The good news is that the issue shouldn't affect the orbiting lab's operations for some time to come.
"We’re not going to run out of power until well past 10 years from now," Cothran said. "It’s going to be somewhere within 2028, plus or minus five years."
Ideally, by spotting this as an early issue, solutions like making electronics more efficient, reducing power consumption or putting some additional generation capability on the ISS can be considered, Cothran said.
Replacing an entire solar array "is a very big deal and something we don’t want to go do," he added.
Electronic memory loss
Yet another finding concerns the shelf life of memory devices within electronics.
Surprisingly, the ISS is suffering from a case of electronic memory loss. Erasable, programmable read-only memory devices — also known as "e-proms" — do not hold their charge after about 10 years.
"They lose their state of internal charge….their internal memory. It’s an interesting find that we’ve run across. So we’ve got a plan now to go refresh those memory devices," Cothran said. That adds up to redesign of computers to be more efficient, as well as to get rid of obsolescence, he said.
Another lesson learned in building and running the ISS is the role of lubricants.
"We were very against grease-based lubricants external in the vacuum environment," Cothran said.
"Nobody had any data early on about grease in a vacuum environment for an extended period of time. So everybody was against it from a material standpoint," Cothran said. That has come back to bite the ISS program somewhat, but fixes are on the horizon, he added.
While there has long been concern about space junk potentially damaging the ISS, researchers have also found that the orbiting complex is subject to be dinged by its own detritus.
"It turns out there’s not as many big things out there as we had once statistically forecasted. But we are seeing smaller particles," Cothran said. A lot of those particles are self-generated by the ISS. [The Worst Space Debris Events of All Time]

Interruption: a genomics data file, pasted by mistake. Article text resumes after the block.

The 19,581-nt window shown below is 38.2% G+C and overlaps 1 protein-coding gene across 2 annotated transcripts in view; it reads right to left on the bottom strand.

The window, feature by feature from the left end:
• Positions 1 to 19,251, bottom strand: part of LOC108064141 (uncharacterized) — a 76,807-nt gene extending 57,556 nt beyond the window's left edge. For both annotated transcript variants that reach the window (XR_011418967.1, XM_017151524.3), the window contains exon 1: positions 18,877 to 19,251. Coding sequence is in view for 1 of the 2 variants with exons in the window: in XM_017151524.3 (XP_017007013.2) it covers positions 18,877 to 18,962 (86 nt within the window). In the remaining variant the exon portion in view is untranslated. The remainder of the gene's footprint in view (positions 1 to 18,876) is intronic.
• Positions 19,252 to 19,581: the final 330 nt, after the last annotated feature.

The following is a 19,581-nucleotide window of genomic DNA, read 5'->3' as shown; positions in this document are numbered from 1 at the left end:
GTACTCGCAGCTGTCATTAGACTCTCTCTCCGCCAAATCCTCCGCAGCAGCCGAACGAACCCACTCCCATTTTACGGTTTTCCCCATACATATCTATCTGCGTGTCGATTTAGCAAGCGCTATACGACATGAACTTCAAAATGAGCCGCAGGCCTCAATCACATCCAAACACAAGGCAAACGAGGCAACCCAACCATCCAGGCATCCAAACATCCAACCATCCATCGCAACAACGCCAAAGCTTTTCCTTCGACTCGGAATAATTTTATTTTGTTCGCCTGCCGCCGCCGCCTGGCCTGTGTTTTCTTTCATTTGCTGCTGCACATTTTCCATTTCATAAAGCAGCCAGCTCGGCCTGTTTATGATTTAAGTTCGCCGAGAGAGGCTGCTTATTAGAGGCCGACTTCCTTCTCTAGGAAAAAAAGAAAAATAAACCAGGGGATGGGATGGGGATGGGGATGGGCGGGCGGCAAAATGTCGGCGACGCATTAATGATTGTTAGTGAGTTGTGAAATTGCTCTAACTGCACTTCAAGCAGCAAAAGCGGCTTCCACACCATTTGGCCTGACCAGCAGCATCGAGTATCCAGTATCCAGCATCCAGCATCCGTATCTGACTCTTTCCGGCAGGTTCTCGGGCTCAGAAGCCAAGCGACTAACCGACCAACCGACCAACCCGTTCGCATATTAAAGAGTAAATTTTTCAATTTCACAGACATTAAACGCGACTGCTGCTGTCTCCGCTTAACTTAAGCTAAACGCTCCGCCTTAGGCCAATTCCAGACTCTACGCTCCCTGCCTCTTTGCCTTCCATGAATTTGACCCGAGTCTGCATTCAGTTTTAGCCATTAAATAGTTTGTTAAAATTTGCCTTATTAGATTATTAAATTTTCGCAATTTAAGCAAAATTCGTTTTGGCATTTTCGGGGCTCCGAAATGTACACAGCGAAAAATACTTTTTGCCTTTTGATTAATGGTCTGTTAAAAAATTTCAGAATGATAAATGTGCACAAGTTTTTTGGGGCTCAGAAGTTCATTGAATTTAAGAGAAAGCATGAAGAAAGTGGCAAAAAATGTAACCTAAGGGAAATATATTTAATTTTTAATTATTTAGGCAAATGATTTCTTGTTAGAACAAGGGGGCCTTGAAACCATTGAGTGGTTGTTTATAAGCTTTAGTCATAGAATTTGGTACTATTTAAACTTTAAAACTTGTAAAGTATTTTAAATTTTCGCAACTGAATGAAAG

"We are shedding in orbit … mostly paints, coatings," with the thermal coating as the most prevalent, Cothran said. "As we come back around [in Earth orbit] the next time or two or three or four weeks later, whatever, we’re hitting our own debris trail."
The Boeing assessment is not quite complete. But it's already apparent that the ISS has been quite an engineering success, Cothran said.
"The station has been remarkable if you look at how it’s flying today and the number of failures we’ve had," he said. "It’s totally surpassed any design requirements."
Many lessons were learned in the building, operation and maintenance of the ISS.
"It’s an incredible facility," Cothran said. "We learned how to put things together in space on ISS."
He said those lessons can be applied toward establishing a crewed facility in the Earth-moon system, or toward the assembly of a spaceship that would take astronauts to Mars.
"The nation and NASA are very fortunate that it has been the kind of station that it has been," Cothran said.
Leonard David has been reporting on the space industry for more than five decades. He is former director of research for the National Commission on Space and is co-author of Buzz Aldrin's new book "Mission to Mars – My Vision for Space Exploration" published by National Geographic. Follow us @Spacedotcom, Facebook or Google+. Originally published on SPACE.com.